For several weeks now, health organizations in Europe have been denouncing a clear correlation between people who were inoculated with the AstraZeneca vaccine and then suffered rare blood clots that in many cases ended in the death of the patient. 

So far, the European Medicines Agency (EMA) had not confirmed the correlation, but now a senior official of the agency, Marco Cavaleri, has done so.

Marco Cavaleri, chairman of the EMA’s vaccine evaluation team, confirmed to the newspaper Il Messaggero when asked about the possible link between the AstraZeneca injection and the cases of blood clots in the brain, that: “In my opinion, we can now say it, it is clear that there is an association with the vaccine. However, we still don’t know what causes this reaction,” Reuters reported.

The vaccine expert explained that among those vaccinated with AstraZeneca, there is “a higher than expected number of cases of cerebral thrombosis with platelet deficiency among young people.” He also points out that young women are “protagonists of thrombosis cases.”

Also, Cavaleri implied that the EMA in the coming hours would admit that the “connection is there,” but it is still necessary to understand “how it happens” and “what causes that reaction.”

Following Cavaleri’s public comments, the EMA said in a statement that it was currently conducting a review of the vaccine and expected to announce its findings on Wednesday or Thursday officially.

Previously, the EMA has repeatedly said that AstraZeneca’s injection benefits outweigh the risks and therefore recommended continuing vaccination campaigns despite dozens of deaths caused by blood clots.

Without going any further, last week, the EMA said that its review had not currently identified any specific risk factors, such as age, sex, or a previous medical history of clotting disorders, for these very rare events. A causal link to the vaccine has not been proven, but it is possible, and further analysis is ongoing, the agency said.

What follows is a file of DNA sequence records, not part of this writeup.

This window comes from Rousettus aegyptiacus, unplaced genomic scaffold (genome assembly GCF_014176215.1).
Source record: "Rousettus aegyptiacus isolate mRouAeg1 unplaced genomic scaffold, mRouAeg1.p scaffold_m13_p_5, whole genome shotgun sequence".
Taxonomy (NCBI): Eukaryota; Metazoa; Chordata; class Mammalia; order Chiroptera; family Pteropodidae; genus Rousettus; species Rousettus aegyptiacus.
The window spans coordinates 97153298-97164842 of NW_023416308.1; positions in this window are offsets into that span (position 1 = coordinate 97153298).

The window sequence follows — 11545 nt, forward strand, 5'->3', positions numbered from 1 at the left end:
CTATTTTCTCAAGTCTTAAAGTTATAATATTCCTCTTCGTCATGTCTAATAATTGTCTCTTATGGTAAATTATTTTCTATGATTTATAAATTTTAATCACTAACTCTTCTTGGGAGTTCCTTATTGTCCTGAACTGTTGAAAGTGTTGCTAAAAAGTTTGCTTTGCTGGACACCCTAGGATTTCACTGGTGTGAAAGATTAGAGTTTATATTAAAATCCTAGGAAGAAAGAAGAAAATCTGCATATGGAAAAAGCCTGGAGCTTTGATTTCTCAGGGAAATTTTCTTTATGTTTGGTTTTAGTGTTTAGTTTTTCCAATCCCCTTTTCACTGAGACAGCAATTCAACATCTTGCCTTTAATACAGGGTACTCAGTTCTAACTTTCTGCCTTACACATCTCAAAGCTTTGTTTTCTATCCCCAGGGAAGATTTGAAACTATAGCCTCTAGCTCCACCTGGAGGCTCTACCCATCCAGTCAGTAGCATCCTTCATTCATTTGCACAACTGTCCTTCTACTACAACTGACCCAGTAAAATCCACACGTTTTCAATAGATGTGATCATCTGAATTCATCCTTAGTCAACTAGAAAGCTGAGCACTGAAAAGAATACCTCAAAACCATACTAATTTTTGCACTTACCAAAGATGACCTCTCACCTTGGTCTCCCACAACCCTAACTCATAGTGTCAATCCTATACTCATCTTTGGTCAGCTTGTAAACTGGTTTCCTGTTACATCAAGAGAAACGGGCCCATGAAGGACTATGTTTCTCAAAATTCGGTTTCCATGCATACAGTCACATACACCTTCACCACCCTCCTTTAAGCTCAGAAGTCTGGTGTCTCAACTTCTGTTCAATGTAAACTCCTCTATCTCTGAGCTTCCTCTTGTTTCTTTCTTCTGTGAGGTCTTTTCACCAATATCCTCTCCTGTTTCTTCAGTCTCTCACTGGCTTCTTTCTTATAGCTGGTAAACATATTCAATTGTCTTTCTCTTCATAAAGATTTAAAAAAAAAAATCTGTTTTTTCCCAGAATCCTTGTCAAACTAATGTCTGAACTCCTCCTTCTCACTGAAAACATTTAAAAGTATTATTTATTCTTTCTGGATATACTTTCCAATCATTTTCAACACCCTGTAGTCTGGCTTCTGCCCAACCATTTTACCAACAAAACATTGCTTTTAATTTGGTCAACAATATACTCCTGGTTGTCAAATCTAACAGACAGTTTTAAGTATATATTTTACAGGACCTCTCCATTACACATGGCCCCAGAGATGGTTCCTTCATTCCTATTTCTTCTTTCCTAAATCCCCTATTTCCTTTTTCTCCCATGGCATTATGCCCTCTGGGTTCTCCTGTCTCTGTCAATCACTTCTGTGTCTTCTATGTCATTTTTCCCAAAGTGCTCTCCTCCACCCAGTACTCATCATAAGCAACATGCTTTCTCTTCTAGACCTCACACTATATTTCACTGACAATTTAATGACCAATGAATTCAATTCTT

Several countries have discontinued the AstraZeneca vaccine for recording severe adverse effects in a high percentage of inoculated patients. Denmark, Iceland, Norway, Bulgaria, and Thailand were among them. France, Italy, and Germany also momentarily suspended vaccination campaigns with AstraZeneca, although after receiving assurances from the EMA and the World Health Organization (WHO), they decided to continue.

Last week, alarm bells rang again when the German Department of Health reported at least 21 cases of blood clots in people who recently received the vaccine against the CCP Virus from AstraZeneca.

According to Germany’s federal medical regulatory agency, of the 21 people who reported blood clots associated with the AstraZeneca vaccine, seven reportedly died as a direct result, the Daily Caller reported.

While the EMA and WHO have assessed AstraZeneca’s vaccine as safe and several European Union countries have resumed vaccination, several countries such as Denmark, Iceland, Bulgaria, Luxembourg, Estonia, Lithuania, and Latvia are still awaiting their own investigations and more than a few experts believe that vaccination with AstraZeneca has come to an end.